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Publication numberUS6288575 B1
Publication typeGrant
Application numberUS 09/379,532
Publication dateSep 11, 2001
Filing dateAug 24, 1999
Priority dateAug 24, 1999
Fee statusPaid
Also published asDE60012334D1, DE60012334T2, EP1206776A1, EP1206776B1, US6538476, US20020008549, WO2001018814A1
Publication number09379532, 379532, US 6288575 B1, US 6288575B1, US-B1-6288575, US6288575 B1, US6288575B1
InventorsLeonard Forbes
Original AssigneeMicron Technology, Inc.
Export CitationBiBTeX, EndNote, RefMan
External Links: USPTO, USPTO Assignment, Espacenet
Pseudo-differential current sense amplifier with hysteresis
US 6288575 B1
Abstract
Structures and methods for high speed signaling over single sided/ended current sense amplifiers are provided. The present invention introduces hysteresis within a pseudo-differential current sense amplifier and provides it with adjustable thresholds for the detection of valid signals coupled with the rejection of small noise current transients or reflections and ringing when using low impedance interconnections and/or current signaling. The circuit provides a fast response time in a low power CMOS environment, and conserves circuit design space by allowing for single sided/ended sensing.
A first embodiment includes a current sense amplifier having a first amplifier and a second amplifier which are electrically coupled. Each amplifier includes a first transistor of a first conductivity type and a second transistor of a second conductivity type, where the first and second transistors are coupled at a drain region. A single signal input node is coupled to a source region of the first transistor of the first amplifier and receives a signal input current. A first signal output node is coupled to the drain region of the first and the second transistors in the second amplifier. The first signal output node is further coupled to a gate of a third transistor. A second signal output node is coupled to the drain region of the first and the second transistor in the first amplifier, and is further coupled to a gate of a fourth transistor. In one embodiment, a current mirror is coupled to the signal input node and the source regions of the first transistors in the first and the second amplifiers.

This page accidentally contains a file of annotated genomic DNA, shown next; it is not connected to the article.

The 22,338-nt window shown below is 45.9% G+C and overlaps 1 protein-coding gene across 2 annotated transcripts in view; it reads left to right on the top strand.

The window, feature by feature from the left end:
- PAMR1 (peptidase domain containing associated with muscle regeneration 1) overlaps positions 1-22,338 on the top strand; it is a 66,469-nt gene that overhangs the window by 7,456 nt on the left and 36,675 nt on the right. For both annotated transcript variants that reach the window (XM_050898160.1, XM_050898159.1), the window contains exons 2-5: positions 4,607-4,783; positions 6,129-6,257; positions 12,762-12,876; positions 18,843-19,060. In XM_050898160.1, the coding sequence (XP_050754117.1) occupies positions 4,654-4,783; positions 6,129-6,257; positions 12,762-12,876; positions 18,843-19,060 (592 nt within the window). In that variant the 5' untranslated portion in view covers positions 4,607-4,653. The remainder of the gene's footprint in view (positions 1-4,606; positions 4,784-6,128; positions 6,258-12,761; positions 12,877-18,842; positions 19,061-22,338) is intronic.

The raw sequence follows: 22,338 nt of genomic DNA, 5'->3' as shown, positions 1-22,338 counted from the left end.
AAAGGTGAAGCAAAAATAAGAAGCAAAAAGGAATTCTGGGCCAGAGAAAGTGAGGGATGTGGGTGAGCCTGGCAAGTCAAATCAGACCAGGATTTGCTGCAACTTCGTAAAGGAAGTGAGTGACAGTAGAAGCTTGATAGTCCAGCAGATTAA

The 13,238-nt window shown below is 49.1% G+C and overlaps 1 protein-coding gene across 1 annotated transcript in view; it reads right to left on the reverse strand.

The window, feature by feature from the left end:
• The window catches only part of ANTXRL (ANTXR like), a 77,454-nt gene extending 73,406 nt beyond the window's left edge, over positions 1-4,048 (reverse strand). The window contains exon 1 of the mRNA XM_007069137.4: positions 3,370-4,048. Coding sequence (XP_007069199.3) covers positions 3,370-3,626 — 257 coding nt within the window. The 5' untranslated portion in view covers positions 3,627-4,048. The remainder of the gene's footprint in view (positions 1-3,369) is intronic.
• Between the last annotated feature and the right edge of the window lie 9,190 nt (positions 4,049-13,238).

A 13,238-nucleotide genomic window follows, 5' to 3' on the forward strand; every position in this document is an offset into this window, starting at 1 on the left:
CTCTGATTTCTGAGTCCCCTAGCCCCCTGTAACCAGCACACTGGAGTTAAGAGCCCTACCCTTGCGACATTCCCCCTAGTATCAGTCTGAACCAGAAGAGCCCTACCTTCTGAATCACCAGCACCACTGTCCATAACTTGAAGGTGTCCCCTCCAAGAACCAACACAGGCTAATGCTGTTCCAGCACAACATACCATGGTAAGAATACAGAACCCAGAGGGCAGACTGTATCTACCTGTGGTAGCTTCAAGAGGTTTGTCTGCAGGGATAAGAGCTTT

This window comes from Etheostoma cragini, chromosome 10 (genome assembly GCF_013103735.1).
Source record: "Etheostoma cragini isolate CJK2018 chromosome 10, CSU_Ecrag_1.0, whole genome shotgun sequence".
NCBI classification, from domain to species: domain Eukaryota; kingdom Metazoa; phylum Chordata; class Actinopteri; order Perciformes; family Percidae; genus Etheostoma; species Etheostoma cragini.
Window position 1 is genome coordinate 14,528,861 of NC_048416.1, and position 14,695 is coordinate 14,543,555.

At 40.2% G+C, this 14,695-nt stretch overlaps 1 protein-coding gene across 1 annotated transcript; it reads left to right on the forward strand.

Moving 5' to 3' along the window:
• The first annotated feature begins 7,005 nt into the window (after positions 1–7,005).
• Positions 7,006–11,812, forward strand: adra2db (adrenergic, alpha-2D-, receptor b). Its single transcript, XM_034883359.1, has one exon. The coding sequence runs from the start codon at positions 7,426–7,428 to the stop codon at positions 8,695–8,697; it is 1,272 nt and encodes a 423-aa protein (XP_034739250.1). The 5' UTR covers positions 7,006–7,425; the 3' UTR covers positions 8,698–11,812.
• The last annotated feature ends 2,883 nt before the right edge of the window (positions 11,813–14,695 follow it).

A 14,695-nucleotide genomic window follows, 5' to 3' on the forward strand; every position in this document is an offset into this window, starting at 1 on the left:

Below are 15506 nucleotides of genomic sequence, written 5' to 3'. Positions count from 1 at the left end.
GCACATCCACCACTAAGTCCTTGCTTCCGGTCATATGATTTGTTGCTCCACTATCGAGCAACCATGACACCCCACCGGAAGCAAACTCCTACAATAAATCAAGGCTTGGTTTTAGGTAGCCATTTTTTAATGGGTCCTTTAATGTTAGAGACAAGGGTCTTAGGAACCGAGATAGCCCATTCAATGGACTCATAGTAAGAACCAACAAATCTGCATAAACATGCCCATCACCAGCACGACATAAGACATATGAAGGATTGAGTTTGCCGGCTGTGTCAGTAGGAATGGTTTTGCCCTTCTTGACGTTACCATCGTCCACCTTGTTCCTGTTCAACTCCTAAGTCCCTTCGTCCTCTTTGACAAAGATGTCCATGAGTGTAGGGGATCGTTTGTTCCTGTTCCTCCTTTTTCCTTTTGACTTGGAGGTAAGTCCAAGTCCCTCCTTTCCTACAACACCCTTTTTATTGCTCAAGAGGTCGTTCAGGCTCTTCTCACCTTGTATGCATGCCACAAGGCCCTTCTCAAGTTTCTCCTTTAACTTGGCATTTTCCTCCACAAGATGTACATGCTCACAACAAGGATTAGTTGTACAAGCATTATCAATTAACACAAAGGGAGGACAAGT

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Claims(49)
What is claimed is:
1. A current sense amplifier, comprising:
a first amplifier and a second amplifier, wherein each amplifier comprises:
a first transistor of a first conductivity type, wherein the first transistor of a first conductivity type includes an n-channel metal oxide semiconductor (NMOS) transistor; and
a second transistor of a second conductivity type, wherein the first and second transistors are coupled at a drain region;
a signal input node coupled to a source region of the first transistor of the first amplifier;
a first signal output node coupled to the drain region of the first and the second transistor in the second amplifier, and wherein the first signal output node is further coupled to a gate region of a third transistor wherein a source region of the third transistor is coupled to a source region of the second transistor of the first amplifier, and wherein a drain region of the third transistor is coupled to the signal input node; and